If the person shooting the gun can put 5 shots touching with the the gun.  Chances are that the center of that group will be the same, the next day, the next week, the next year; assuming the shooter does not change much.  

(Changes in the group location are generally what the what the nut behind the gun needs to work on.  Consistent grip, trigger process, hold, timing, focus, etc. But remember, every different load, every different type of ammunition, even changes in lighting, etc can have some effect on group location.) 

I've got guns that were put at the end of the season, then shot again next spring.  If I shot the same ammo and did what I was supposed to, the first shot was still an X.

And I prefer the term "training" versus "practice". 

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Re: Accuracy Calculations - Points Lost to Inaccuracy

Post by LenV on 1/25/2017, 11:49 am

mikemyers wrote:
CR10X wrote:......The nut behind the gun makes the groups (or maybe patterns)......

I assume we are talking about the "nut behind the gun" who may not pick the gun up exactly the same way each time, or position it in the hand exactly the same.  

I learned long ago that if I shot several rounds, stopped for a bit, and then shot more, my existing group remained more or less the same.  But, if I put the gun down on the table, and let go, and then picked it up again, there was a change.  This has nothing to do with my sights, and everything to do with me.  

(The best trick I learned, was to pick up the gun with my support hand, and feed it into the shooting hand.  That alone made a difference.)

Maybe it's mostly "practice", or maybe it's something I'm not even aware of yet.  I think it is relevant to this discussion, as someone buying a better gun, better also know how to hold it precisely every time they pick it up.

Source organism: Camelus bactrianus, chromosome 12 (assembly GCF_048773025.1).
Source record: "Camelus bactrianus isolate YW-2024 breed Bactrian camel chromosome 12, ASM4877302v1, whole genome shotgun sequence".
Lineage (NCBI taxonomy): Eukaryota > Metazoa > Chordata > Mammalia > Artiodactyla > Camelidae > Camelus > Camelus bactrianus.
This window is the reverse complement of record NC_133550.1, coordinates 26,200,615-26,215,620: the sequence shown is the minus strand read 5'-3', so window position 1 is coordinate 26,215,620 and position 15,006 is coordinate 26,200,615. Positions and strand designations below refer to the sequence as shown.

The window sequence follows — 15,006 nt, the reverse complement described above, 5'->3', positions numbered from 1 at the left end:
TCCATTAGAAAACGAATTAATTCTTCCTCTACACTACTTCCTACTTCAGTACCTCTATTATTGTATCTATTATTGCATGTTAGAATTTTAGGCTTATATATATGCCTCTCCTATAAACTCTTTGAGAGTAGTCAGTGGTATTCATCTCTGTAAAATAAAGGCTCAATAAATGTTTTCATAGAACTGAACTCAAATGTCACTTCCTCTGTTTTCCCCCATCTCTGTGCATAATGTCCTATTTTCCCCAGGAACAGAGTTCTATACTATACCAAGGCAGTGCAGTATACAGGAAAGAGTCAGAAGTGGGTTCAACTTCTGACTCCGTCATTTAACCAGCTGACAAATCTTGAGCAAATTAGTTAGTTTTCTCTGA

Or, to exaggerate, if someone was so good that they could put five shots through the same hole, consistently, what use is that if each group of five holes was in a different location on the target?    :-)
Sorta like this target. Two distinct groups (except for the "oops") All I did was change magazines and got the different groups. But score didn't change.

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Re: Accuracy Calculations - Points Lost to Inaccuracy

Post by daflorc on 1/26/2017, 1:24 pm



sharkdoctor,

I absolutely agree with your assertion that it's a shortcoming of the program that it assumes a completely random distribution of the point-of-impact within the circle of inaccuracy.  I seriously considered altering the weighting calculation to account for exactly what you're thinking... that many contributors to inaccuracy (such as the shooter's wobble area) will, statistically, be more likely to put shots in the middle of the circle, rather than at the fringes.  However, it turns out that in almost all cases, such a change to the weighting calculation doesn't make a big difference in the calculated score.  Why?  Primarily because (a) the ring or rings nearest the point-of-aim already dominate the weighted score, and (b) such a change reduces the effect of both extreme point gains and extreme point losses, which end up balancing each other.  Making the rings near the POA dominate the weighted score a bit more, simply doesn't change the weighted score very much. 

Keep in mind that, although the results are carefully calculated without any rounding ('cause I'm a scientist type), and shown to 2 decimal places in the results tables, the real value is much more generalized than that.  The value of the program is to tell you that (for example) a 1" increase in accuracy might yield, say, an 11-13 point improvement over the course of the 90 shots with that gun in a match.  If the "true" improvement (if more variables were accounted for in the program) is really 9 points or really 15 points is not super-critical in my mind.  The value of the program is knowing that it's not a 2 point improvement, and it's not an 80 point improvement.  Getting an order-of-magnitude understanding of the level of improvement is (in my mind) helpful.

As I mentioned in my response to Jon, I think the results absolutely support the assertion that, unless taken to extremes, improvements in shooter skill will improve scores much more than more accurate equipment will (which is a valuable conclusion in and of itself).